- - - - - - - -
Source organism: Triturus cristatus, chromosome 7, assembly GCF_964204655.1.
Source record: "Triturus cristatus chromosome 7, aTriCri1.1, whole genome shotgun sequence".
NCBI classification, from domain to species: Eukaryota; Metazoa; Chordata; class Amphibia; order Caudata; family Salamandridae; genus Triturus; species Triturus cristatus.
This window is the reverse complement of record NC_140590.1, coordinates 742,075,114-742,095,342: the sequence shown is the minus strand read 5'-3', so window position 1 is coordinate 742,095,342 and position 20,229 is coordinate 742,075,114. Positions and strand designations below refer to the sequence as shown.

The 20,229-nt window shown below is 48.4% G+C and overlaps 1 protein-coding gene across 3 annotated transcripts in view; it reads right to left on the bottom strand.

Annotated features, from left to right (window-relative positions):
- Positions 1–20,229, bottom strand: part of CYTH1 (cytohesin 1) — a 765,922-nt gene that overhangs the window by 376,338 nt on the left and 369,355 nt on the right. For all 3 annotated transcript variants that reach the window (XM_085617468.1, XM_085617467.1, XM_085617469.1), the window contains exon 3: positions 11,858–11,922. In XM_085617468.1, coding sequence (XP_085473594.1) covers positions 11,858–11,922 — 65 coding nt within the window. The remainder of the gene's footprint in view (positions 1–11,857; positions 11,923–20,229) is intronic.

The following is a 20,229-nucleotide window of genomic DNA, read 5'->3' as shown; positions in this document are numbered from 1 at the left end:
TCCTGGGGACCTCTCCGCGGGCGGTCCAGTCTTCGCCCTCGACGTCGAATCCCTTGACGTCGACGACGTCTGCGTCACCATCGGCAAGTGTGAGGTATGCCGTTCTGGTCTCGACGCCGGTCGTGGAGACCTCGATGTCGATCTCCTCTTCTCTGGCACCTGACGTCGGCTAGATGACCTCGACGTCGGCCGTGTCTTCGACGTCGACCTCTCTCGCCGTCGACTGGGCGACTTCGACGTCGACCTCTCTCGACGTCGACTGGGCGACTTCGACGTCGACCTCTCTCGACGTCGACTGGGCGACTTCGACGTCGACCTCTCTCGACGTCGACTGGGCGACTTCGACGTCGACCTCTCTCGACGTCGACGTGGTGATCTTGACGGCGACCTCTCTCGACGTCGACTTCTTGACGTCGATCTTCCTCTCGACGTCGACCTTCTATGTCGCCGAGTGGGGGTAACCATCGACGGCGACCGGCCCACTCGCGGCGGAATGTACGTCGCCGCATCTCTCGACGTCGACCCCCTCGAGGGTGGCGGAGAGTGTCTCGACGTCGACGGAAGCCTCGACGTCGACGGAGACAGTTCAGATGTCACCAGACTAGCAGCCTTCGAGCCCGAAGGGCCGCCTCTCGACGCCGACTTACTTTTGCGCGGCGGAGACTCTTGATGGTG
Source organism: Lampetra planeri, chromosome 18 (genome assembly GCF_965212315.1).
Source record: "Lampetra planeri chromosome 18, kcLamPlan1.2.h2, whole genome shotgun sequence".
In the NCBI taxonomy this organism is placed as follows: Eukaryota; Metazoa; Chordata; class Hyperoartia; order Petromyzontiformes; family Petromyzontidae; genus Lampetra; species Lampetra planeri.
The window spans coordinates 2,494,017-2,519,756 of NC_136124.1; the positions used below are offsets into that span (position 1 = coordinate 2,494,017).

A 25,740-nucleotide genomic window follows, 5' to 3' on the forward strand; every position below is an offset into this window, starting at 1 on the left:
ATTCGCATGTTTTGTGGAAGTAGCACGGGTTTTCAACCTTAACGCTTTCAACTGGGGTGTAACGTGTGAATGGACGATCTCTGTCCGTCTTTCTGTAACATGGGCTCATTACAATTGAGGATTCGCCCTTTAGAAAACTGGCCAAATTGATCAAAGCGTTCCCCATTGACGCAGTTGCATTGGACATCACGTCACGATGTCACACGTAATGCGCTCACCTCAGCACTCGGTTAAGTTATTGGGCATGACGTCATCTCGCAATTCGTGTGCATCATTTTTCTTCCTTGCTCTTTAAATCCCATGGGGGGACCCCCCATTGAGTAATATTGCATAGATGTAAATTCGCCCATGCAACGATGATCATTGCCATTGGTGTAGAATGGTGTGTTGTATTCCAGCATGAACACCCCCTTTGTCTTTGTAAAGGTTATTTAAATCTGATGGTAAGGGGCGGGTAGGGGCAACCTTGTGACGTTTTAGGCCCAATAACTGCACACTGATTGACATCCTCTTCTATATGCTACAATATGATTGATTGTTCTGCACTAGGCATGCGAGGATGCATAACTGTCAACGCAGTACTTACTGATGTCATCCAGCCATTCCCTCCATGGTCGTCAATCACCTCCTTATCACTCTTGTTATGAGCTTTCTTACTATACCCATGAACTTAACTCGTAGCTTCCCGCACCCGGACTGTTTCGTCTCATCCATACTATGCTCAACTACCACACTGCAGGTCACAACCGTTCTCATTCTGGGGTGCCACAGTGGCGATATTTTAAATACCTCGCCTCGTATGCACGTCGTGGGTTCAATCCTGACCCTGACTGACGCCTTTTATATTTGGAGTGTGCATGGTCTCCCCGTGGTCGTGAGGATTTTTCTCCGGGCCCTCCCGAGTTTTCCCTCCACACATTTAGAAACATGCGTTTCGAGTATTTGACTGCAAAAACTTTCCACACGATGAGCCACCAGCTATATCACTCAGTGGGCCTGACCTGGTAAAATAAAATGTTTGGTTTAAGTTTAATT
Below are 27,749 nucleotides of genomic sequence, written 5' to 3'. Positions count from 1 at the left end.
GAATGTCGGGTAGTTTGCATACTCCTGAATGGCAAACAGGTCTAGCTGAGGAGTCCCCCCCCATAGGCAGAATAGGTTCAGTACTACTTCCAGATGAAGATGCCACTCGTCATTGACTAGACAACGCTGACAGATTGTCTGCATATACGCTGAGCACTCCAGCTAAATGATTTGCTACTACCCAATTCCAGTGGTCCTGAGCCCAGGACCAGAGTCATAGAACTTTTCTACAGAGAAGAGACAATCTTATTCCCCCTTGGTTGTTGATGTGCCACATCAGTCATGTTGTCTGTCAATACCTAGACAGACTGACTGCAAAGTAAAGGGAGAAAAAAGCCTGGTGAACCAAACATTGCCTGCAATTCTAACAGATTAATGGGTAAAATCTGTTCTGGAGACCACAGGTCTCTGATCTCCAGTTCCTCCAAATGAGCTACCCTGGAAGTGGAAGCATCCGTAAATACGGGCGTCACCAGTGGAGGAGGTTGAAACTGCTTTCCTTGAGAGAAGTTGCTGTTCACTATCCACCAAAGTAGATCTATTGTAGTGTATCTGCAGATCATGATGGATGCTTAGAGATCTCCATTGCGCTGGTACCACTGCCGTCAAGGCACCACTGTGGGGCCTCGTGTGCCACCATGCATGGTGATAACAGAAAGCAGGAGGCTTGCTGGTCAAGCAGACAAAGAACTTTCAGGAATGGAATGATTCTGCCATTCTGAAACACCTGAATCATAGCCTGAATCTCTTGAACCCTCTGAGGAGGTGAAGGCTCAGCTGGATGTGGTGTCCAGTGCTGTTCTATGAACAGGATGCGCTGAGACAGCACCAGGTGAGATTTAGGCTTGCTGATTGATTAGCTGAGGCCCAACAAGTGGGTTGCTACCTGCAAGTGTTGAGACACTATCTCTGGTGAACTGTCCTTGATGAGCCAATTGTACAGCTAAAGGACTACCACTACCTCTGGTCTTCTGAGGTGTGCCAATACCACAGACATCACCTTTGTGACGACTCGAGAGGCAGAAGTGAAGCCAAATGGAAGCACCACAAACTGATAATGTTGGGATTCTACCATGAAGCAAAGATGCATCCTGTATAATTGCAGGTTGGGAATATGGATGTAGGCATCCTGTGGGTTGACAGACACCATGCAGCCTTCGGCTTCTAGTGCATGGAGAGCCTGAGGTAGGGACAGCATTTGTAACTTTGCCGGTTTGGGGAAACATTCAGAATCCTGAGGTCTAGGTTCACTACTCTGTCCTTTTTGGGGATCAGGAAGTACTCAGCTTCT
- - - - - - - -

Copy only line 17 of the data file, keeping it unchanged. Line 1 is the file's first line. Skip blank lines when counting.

GAATGTCGGGTAGTTTGCATACTCCTGAATGGCAAACAGGTCTAGCTGAGGAGTCCCCCCCCATAGGCAGAATAGGTTCAGTACTACTTCCAGATGAAGATGCCACTCGTCATTGACTAGACAACGCTGACAGATTGTCTGCATATACGCTGAGCACTCCAGCTAAATGATTTGCTACTACCCAATTCCAGTGGTCCTGAGCCCAGGACCAGAGTCATAGAACTTTTCTACAGAGAAGAGACAATCTTATTCCCCCTTGGTTGTTGATGTGCCACATCAGTCATGTTGTCTGTCAATACCTAGACAGACTGACTGCAAAGTAAAGGGAGAAAAAAGCCTGGTGAACCAAACATTGCCTGCAATTCTAACAGATTAATGGGTAAAATCTGTTCTGGAGACCACAGGTCTCTGATCTCCAGTTCCTCCAAATGAGCTACCCTGGAAGTGGAAGCATCCGTAAATACGGGCGTCACCAGTGGAGGAGGTTGAAACTGCTTTCCTTGAGAGAAGTTGCTGTTCACTATCCACCAAAGTAGATCTATTGTAGTGTATCTGCAGATCATGATGGATGCTTAGAGATCTCCATTGCGCTGGTACCACTGCCGTCAAGGCACCACTGTGGGGCCTCGTGTGCCACCATGCATGGTGATAACAGAAAGCAGGAGGCTTGCTGGTCAAGCAGACAAAGAACTTTCAGGAATGGAATGATTCTGCCATTCTGAAACACCTGAATCATAGCCTGAATCTCTTGAACCCTCTGAGGAGGTGAAGGCTCAGCTGGATGTGGTGTCCAGTGCTGTTCTATGAACAGGATGCGCTGAGACAGCACCAGGTGAGATTTAGGCTTGCTGATTGATTAGCTGAGGCCCAACAAGTGGGTTGCTACCTGCAAGTGTTGAGACACTATCTCTGGTGAACTGTCCTTGATGAGCCAATTGTACAGCTAAAGGACTACCACTACCTCTGGTCTTCTGAGGTGTGCCAATACCACAGACATCACCTTTGTGACGACTCGAGAGGCAGAAGTGAAGCCAAATGGAAGCACCACAAACTGATAATGTTGGGATTCTACCATGAAGCAAAGATGCATCCTGTATAATTGCAGGTTGGGAATATGGATGTAGGCATCCTGTGGGTTGACAGACACCATGCAGCCTTCGGCTTCTAGTGCATGGAGAGCCTGAGGTAGGGACAGCATTTGTAACTTTGCCGGTTTGGGGAAACATTCAGAATCCTGAGGTCTAGGTTCACTACTCTGTCCTTTTTGGGGATCAGGAAGTACTCAGCTTCT